The Concordat and Action Plan

LSE recognises the importance of personal and career development for research staff at all stages of their career...

LSE recognises the importance of personal and career development for research staff at all stages of their career. Through a number of concrete mechanisms, such as Career Development Reviews, we support and encourage researchers to pro-actively engage in their personal, career and lifelong development.

You will find below some links to a range of key information in relation to the Concordat.

Please note that this information will be updated in the coming weeks to reflect the revised Concordat which is available here.

The Concordat to Support the Career Development of Researchers

What is the Concordat?

The Concordat to Support the Career Development of Researchers sets out the expectations and responsibilities of researchers, their managers, employers and funders in managing the career development of the researcher.  The aim is to increase the attractiveness and sustainability of research careers in the UK and to improve the quantity, quality and impact of research for the benefit of UK society and the economy.

Further information on the 2008 Concordat is available here. The new Concordat (revised in September 2019) is available here.

What is the LSE doing about it?

The LSE has been monitoring the development of the Concordat 2008, which was recently revised in September 2019.  The School has been taking a proactive approach in ensuring that policies and practices in relation to research staff are closely aligned with the key principles.  A statement from the School's Director, Dame Minouche Shafik is also available here.

Implementation is being led by the Research and Policy Staff Committee, with consultations taking place with colleagues and other groups and Committees across the School.  Consultations have identified that the support provisions provided across the School for research staff are closely aligned with the Concordat, however there are some areas where improvements can be made.  To address those areas, the Committee has developed a Concordat Action Plan, further information below.

In September 2019, we have also received the revised Concordat following the 10 year review and will be updating and modifying our Action Plan further to reflect the changes.

Concordat Action Plan and Reports

The RSC is leading in conducting an analysis of LSE support provisions for research staff in the following phases:

Our current review documents are available below:

    • LSE Concordat January 23, 12-year review documentation:                                          1.LSE Concordat final report                                                                                            2.Concordat Action Plan HREiR 21-23                                                                            3.Concordat Action Plan HREiR 23-26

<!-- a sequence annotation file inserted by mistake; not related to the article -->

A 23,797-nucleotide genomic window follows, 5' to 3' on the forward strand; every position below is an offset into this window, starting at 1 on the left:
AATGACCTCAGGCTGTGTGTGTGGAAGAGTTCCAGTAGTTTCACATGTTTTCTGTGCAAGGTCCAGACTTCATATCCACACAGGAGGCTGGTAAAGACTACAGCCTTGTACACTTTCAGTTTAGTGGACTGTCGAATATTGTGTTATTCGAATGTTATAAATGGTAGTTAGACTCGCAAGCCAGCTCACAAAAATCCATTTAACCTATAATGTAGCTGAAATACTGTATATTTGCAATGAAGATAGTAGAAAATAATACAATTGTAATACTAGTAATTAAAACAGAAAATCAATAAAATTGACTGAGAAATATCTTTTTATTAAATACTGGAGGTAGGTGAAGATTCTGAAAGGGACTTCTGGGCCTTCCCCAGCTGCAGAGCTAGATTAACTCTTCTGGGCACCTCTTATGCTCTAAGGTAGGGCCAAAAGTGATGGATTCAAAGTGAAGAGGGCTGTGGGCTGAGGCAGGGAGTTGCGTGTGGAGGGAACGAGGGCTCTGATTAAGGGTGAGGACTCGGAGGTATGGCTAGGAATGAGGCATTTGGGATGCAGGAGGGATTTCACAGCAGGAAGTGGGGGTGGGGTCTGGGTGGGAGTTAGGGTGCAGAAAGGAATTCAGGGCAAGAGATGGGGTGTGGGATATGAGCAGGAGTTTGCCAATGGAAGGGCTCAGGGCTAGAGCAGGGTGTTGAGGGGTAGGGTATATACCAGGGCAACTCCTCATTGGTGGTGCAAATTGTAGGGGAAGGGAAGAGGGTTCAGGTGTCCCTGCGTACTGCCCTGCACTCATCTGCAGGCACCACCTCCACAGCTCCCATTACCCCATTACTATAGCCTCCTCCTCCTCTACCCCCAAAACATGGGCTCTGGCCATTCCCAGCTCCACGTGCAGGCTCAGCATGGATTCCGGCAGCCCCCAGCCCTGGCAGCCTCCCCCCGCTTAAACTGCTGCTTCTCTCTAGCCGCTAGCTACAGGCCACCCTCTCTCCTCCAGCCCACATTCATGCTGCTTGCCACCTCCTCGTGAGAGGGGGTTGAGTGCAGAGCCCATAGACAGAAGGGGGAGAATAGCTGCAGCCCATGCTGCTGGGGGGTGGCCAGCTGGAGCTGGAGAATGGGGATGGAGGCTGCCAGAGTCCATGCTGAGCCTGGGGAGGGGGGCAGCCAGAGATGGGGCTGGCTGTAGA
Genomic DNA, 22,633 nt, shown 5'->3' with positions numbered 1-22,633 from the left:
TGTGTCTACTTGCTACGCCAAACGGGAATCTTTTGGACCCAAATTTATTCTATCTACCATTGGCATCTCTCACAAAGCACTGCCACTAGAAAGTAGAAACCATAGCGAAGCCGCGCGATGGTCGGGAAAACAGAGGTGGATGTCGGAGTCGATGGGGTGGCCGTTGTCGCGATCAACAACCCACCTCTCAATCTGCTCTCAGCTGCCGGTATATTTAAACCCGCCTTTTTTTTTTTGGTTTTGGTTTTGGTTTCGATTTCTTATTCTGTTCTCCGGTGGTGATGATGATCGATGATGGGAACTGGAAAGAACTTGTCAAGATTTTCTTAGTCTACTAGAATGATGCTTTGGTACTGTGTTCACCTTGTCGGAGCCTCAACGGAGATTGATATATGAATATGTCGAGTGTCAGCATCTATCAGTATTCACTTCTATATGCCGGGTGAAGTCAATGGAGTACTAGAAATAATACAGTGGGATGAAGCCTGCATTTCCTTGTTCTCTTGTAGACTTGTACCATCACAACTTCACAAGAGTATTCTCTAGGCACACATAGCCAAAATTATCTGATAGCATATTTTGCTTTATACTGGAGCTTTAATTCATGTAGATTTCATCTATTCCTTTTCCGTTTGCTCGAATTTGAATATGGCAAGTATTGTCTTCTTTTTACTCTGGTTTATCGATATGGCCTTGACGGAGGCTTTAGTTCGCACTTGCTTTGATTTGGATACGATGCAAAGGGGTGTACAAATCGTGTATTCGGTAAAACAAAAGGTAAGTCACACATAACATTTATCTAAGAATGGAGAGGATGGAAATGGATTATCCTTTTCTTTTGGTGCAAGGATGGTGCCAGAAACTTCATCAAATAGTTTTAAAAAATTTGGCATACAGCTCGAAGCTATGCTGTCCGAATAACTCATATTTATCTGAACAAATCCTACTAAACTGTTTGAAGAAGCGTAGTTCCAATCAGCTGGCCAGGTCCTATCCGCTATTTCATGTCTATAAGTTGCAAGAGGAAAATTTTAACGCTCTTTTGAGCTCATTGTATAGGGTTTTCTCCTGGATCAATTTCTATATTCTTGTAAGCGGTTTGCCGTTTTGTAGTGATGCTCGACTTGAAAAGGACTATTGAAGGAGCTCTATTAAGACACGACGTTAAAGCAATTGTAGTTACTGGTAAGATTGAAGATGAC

HR Excellence in Research

The School has been awarded the 'HR excellence in research' logo from the European Commission.

About the award

A UK-wide process enables UK HEIs to gain the European Commission's 'HR excellence in research' badge, which acknowledges their alignment with the principles of the European Charter for Researchers and Code of Conduct for their Recruitment.

The UK process incorporates both the QAA Code of Practice for Research Degree Programmes and the Concordat to Support the Career Development of Researchers to enable institutions that have published Concordat implementation plans to gain the 'HR excellence in research' badge. The UK approach includes ongoing national evaluation and benchmarking.  This system of accreditation was designed by the European Commission to provide researchers across Europe with a clear way of identifying those employers which are committed to creating a favourable working environment for researchers.

What the Award means for LSE

The LSE has been recognised by the European Commission for its efforts in improving the working conditions and career development opportunities for its researchers and for providing a clear plan of action for future developments. 2010 was the first year that the award had been made in the UK, and the LSE was one of only a few UK higher education institutions to have received it..

"As a leading research university, the LSE is delighted to have received an HR Excellence in Research Badge. This award is a welcome recognition of the School's commitment to observing best practice for the career development of its research staff. The School looks forward to building on this achievement in the years ahead." - (London School of Economics 15 December 2010)

In a statement from Vitae announced on 14 February 2013, the School was listed as one of 12 institutions who were successful in retaining the ‘HR Excellence in Research’ badging.  In a further announcement on 13 July 2015, the School was noted as being successful once again in retaining the award.

Professor David Stevenson, LSE Vice Chair of the Appointments Committee (VCAC) and Chair of the Research Staff Committee (RSC) at the time of LSE first being given the award stated:

"The LSE has done a great deal of work to clarify and improve the conditions of employment of its research staff. I was delighted to see these efforts acknowledged through the HR Excellence in Research badging, and it is extremely encouraging news that this badging has been retained."